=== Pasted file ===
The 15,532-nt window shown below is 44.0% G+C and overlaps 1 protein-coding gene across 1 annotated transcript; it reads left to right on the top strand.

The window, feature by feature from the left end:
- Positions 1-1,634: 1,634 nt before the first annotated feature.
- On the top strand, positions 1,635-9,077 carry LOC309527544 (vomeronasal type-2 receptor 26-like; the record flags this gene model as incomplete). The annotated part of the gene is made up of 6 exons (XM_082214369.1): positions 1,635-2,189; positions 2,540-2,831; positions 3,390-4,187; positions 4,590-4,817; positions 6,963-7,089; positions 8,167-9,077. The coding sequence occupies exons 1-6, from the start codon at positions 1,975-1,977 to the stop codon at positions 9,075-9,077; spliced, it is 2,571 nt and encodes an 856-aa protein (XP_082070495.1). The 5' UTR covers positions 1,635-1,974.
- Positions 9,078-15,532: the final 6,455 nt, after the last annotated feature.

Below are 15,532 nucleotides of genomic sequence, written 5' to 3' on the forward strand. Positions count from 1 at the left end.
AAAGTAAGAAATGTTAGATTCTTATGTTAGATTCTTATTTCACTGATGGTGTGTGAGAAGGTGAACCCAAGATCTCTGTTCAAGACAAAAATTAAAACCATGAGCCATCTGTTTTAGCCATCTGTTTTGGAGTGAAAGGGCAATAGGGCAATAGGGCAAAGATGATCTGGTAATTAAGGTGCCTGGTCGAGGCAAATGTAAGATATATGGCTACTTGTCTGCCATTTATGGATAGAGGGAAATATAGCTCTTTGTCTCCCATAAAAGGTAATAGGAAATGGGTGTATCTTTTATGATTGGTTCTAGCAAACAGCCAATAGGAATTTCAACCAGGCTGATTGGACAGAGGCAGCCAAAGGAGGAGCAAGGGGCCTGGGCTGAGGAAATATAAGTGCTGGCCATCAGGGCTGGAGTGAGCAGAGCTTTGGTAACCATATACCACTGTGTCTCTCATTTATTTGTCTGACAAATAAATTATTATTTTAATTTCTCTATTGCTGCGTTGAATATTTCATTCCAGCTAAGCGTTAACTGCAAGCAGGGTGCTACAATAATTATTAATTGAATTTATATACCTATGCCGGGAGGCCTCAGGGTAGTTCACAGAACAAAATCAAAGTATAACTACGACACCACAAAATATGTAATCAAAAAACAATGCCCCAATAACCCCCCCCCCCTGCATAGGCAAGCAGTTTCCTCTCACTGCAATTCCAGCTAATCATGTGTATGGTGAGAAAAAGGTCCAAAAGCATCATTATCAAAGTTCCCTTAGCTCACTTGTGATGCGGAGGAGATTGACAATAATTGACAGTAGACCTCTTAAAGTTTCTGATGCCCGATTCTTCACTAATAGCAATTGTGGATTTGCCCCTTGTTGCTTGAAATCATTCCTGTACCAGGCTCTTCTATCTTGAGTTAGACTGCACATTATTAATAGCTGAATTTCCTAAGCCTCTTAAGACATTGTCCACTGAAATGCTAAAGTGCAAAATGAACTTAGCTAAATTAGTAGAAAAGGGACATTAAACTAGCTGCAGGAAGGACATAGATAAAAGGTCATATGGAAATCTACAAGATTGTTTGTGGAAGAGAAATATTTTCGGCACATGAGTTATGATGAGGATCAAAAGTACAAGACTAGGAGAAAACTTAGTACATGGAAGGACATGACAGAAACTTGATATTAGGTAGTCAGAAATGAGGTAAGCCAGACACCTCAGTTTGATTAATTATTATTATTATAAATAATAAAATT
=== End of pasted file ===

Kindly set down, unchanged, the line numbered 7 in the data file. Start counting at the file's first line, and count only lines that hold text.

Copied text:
AAAGTAAGAAATGTTAGATTCTTATGTTAGATTCTTATTTCACTGATGGTGTGTGAGAAGGTGAACCCAAGATCTCTGTTCAAGACAAAAATTAAAACCATGAGCCATCTGTTTTAGCCATCTGTTTTGGAGTGAAAGGGCAATAGGGCAATAGGGCAAAGATGATCTGGTAATTAAGGTGCCTGGTCGAGGCAAATGTAAGATATATGGCTACTTGTCTGCCATTTATGGATAGAGGGAAATATAGCTCTTTGTCTCCCATAAAAGGTAATAGGAAATGGGTGTATCTTTTATGATTGGTTCTAGCAAACAGCCAATAGGAATTTCAACCAGGCTGATTGGACAGAGGCAGCCAAAGGAGGAGCAAGGGGCCTGGGCTGAGGAAATATAAGTGCTGGCCATCAGGGCTGGAGTGAGCAGAGCTTTGGTAACCATATACCACTGTGTCTCTCATTTATTTGTCTGACAAATAAATTATTATTTTAATTTCTCTATTGCTGCGTTGAATATTTCATTCCAGCTAAGCGTTAACTGCAAGCAGGGTGCTACAATAATTATTAATTGAATTTATATACCTATGCCGGGAGGCCTCAGGGTAGTTCACAGAACAAAATCAAAGTATAACTACGACACCACAAAATATGTAATCAAAAAACAATGCCCCAATAACCCCCCCCCCCTGCATAGGCAAGCAGTTTCCTCTCACTGCAATTCCAGCTAATCATGTGTATGGTGAGAAAAAGGTCCAAAAGCATCATTATCAAAGTTCCCTTAGCTCACTTGTGATGCGGAGGAGATTGACAATAATTGACAGTAGACCTCTTAAAGTTTCTGATGCCCGATTCTTCACTAATAGCAATTGTGGATTTGCCCCTTGTTGCTTGAAATCATTCCTGTACCAGGCTCTTCTATCTTGAGTTAGACTGCACATTATTAATAGCTGAATTTCCTAAGCCTCTTAAGACATTGTCCACTGAAATGCTAAAGTGCAAAATGAACTTAGCTAAATTAGTAGAAAAGGGACATTAAACTAGCTGCAGGAAGGACATAGATAAAAGGTCATATGGAAATCTACAAGATTGTTTGTGGAAGAGAAATATTTTCGGCACATGAGTTATGATGAGGATCAAAAGTACAAGACTAGGAGAAAACTTAGTACATGGAAGGACATGACAGAAACTTGATATTAGGTAGTCAGAAATGAGGTAAGCCAGACACCTCAGTTTGATTAATTATTATTATTATAAATAATAAAATT